Part 2, Project 2, Image and Text – Research Point, Calle & Rickett

Examples of relay in contemporary photographic practice include Sophie Calle’s Take Care of Yourself and Sophy Rickett’s Objects in the Field where clashes of understanding or interpretation work together to create a perhaps incomplete but nonetheless enriching dialogue between artist and viewer.

Sophie Calle’s Take Care of Yourself as a project created by the artist as a response to a breakup letter. It would appear the language of the letter at the possibility for some ambiguity in as much as there was room for varying interpretations of what the writer wanted to say, of his self and to his almost ex-partner. Calle offered a letter to various women and asked for their consideration through their skills of interpretation, be that of linguist, contemporary dancer, actor or singer, in making sense or senses of this letter, “if it was definitely a goodbye letter or if there was a beginning” (Calle, 2014, (0’33”), Interview – via YouTube).

Sophy Rickett’s body of work, produced during her Artist Associateship at the Institute of Astronomy, University of Cambridge, Objects in the Field is a work that came about during a time when Rickett was considering ageing, the advancement of obsolescence and de-accessioning, (Rickett, 2013, interview with Sharon Boothroyd for Photoparley). Objects in the Field was a work made between Rickett and Dr Willstrop; a collaboration or non-collaboration, as the complex mix of “lexicons and sub-codes” (Barthes, 1967, Rhetoric of the Image) came to be as Art and Science collided, blended, repelled, mixed and reasserted themselves.

The printing of Dr Willstrop’s negatives created with his three mirror telescope (3MT) during the first two years of its usage, was only part of Rickett’s project. She sought not only to print but to provide some context to these prints produced from handmade negatives, exposed using the 3MT, designed by Dr Willstrop.

It’s simple to see that Calle, a long established artist, might take the language of the breakup letter, (actually sent by email) and consider it for art. Psychologists speak of the lenses that any of us might see something through; they mean our bias’ and seem to suppose, that if we’ve sought therapy we are still inadequate to the truth. Calle’s collecting the professional lens of each woman she asked to participate and analyse this former lover’s use of language into a project demonstrates a collective view of a rather insincere email.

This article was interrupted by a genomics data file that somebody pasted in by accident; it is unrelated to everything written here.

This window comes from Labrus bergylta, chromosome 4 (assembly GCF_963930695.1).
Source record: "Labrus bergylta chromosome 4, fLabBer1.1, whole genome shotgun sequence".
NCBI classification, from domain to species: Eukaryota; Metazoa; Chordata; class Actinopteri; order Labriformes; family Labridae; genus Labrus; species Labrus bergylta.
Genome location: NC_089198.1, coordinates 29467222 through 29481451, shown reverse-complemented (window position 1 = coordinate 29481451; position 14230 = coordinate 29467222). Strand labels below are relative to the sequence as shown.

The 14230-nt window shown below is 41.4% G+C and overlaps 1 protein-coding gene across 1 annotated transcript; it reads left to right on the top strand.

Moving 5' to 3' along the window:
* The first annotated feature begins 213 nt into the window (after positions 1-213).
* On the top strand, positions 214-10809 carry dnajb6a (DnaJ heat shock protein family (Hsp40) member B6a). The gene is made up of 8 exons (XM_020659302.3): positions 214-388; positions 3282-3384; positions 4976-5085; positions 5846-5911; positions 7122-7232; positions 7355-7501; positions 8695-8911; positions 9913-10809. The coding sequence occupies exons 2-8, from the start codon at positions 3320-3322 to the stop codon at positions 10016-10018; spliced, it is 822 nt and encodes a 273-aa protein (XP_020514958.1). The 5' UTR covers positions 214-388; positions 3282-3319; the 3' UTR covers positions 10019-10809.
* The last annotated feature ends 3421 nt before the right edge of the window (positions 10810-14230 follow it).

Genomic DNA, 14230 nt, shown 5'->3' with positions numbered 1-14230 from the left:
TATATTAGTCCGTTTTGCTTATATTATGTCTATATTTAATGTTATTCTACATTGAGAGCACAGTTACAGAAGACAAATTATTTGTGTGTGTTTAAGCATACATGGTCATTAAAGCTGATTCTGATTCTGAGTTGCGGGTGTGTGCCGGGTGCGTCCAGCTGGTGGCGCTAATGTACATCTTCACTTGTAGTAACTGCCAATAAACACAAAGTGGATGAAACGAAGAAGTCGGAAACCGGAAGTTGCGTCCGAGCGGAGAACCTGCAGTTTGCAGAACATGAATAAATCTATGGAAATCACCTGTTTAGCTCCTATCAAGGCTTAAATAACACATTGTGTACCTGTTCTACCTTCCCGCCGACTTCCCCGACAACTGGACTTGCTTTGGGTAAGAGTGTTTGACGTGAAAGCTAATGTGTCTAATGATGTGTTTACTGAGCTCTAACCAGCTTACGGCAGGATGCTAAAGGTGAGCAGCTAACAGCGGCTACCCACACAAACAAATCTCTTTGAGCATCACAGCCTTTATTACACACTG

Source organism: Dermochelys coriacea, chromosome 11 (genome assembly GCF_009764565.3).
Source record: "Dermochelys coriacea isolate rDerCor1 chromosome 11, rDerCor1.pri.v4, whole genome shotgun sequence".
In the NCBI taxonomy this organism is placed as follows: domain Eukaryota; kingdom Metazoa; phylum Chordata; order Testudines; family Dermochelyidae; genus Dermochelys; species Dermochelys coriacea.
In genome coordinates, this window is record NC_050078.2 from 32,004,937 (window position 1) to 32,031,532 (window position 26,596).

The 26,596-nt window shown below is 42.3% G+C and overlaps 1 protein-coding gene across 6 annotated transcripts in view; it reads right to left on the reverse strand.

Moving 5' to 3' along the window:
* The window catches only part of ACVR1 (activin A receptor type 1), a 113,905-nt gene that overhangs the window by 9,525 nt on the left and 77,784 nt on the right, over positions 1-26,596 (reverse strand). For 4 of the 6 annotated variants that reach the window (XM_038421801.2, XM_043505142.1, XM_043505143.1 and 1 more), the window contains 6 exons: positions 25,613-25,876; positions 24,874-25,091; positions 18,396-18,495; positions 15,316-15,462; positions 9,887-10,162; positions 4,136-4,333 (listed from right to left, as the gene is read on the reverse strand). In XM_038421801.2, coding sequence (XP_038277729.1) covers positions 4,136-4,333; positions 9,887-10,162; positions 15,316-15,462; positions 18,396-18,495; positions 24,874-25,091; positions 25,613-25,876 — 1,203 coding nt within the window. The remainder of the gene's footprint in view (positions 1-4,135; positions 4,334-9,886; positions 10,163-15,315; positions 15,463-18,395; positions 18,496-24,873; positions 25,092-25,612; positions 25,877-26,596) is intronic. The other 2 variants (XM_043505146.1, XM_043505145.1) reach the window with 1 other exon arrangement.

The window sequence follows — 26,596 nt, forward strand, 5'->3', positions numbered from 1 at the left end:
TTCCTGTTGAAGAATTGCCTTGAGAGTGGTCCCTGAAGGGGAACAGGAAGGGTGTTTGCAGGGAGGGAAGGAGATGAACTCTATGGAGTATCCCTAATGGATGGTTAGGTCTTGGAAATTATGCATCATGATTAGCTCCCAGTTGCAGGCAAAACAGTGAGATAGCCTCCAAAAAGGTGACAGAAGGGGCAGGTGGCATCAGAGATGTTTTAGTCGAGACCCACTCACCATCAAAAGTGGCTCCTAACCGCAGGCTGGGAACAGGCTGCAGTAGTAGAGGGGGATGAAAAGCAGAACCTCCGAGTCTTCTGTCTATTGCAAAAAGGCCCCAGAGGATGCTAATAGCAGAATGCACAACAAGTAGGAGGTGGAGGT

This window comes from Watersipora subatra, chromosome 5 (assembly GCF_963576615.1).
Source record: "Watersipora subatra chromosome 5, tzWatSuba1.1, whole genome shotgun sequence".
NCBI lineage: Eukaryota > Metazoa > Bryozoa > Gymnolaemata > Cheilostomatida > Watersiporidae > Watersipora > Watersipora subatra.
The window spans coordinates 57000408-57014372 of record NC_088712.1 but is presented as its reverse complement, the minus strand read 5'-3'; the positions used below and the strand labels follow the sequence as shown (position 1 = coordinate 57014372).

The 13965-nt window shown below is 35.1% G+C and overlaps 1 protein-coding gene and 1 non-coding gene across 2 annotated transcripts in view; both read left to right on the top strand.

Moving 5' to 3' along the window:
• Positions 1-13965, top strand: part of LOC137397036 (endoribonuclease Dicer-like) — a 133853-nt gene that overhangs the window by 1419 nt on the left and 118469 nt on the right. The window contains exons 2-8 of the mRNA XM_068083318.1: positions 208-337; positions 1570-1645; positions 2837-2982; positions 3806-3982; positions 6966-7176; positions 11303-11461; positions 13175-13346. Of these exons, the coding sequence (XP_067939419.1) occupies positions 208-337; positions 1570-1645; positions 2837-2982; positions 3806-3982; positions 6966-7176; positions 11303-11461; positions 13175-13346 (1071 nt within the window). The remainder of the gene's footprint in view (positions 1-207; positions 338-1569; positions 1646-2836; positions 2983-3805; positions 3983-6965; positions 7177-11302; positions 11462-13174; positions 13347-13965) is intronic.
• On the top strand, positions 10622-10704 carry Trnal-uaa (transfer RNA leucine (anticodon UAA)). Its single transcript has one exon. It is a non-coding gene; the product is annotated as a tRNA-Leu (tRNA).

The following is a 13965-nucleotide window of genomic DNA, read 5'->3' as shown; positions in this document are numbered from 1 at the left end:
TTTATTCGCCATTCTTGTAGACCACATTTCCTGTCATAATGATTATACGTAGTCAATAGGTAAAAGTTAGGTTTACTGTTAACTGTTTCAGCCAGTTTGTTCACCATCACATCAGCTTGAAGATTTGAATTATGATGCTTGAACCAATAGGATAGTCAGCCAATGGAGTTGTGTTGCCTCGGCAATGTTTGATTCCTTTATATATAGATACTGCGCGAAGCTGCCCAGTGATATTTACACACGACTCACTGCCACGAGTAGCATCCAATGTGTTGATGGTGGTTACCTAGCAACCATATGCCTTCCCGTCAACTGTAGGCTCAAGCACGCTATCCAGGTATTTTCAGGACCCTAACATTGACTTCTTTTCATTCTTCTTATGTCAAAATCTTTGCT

The Guardian describes Sophie Calle as the, “Marcel Duchamp of emotional dirty laundry” (Chrisafis for the Guardian, 16th June 2007, though this isn’t a comparison that particularly works for me. Whilst Calle finds humour in the making of her art I’m not convinced that she finds her humour in quite the same form as Duchamp. My sense is that she has made fun here of attitudes towards female responses to breakup. The email that started the project, whilst absolutely necessary to the project, has been so fully pulled apart as to have not merely analysed but satirised and then diminished the text as of less relevance than the project itself. Of course the text was somewhat lacking honesty. The project itself looks at the likely intention of the writer of the email. There may be humour in what seems like a very exaggerated response to analysis of language and yet why would anyone seek to breakup and need to use such language if there wasn’t a view of women as likely to descend into hysteria – because the email hinged on some premise that the breakup by email was hurting the writer more than the woman who was to receive the text. But to compare this particular example of Calle’s work to a brief view of Duchamp is to wonder if they are not opposites.

Rickett’s use of language to work with the images of Dr Willstrop’s, brought to large-scale prints by Rickett, gives added information to the prints and what they might mean to us as the digital age allows us to reflect upon our time-limited place within the ongoing history of the world. What else might it be that we think of when we view the night sky? The relay between image and text is initially gentle as I see it when I read the text as available, yet the difficulties of a different viewpoint are clear when Rickett states, “we have the photographic process in common, but some of the language we use to think about our work is not shared” (The Photographers’ Gallery – Blog available here).

I find it very strange to have to look at the possibility of multiple truths. And these two projects look very carefully at the possibility and also the impossibility of multiple truths. It’s uncomfortable sometimes to see the lies people tell or even the lies they tell themselves. It can be seen in projects such as Calle’s and Rickett’s that it’s possible that some people’s perspectives are quite fixed. But there is a beauty in looking at the opportunities provided an artwork with text and image are juxtaposed. As we move back and forth between the image and the text we can be invited to look for all that is possible to see, to bounce or relay that we are offered a real incentive to properly look.



Barthes, R, (1967), Rhetoric of the Image available online via [ Last accessed 28/05/17]

Calle, S, Interview with the Artist – by Museo Marco [ – Last accessed – 28/05/17]

Chrisafis, A, for the Guardian, (16th June 2007), [ – Last accessed – 28/05/17]

Rickett, S, (19th March 2014), via The Photographers’ Gallery – Blog [ – Last accessed – 28/05/17]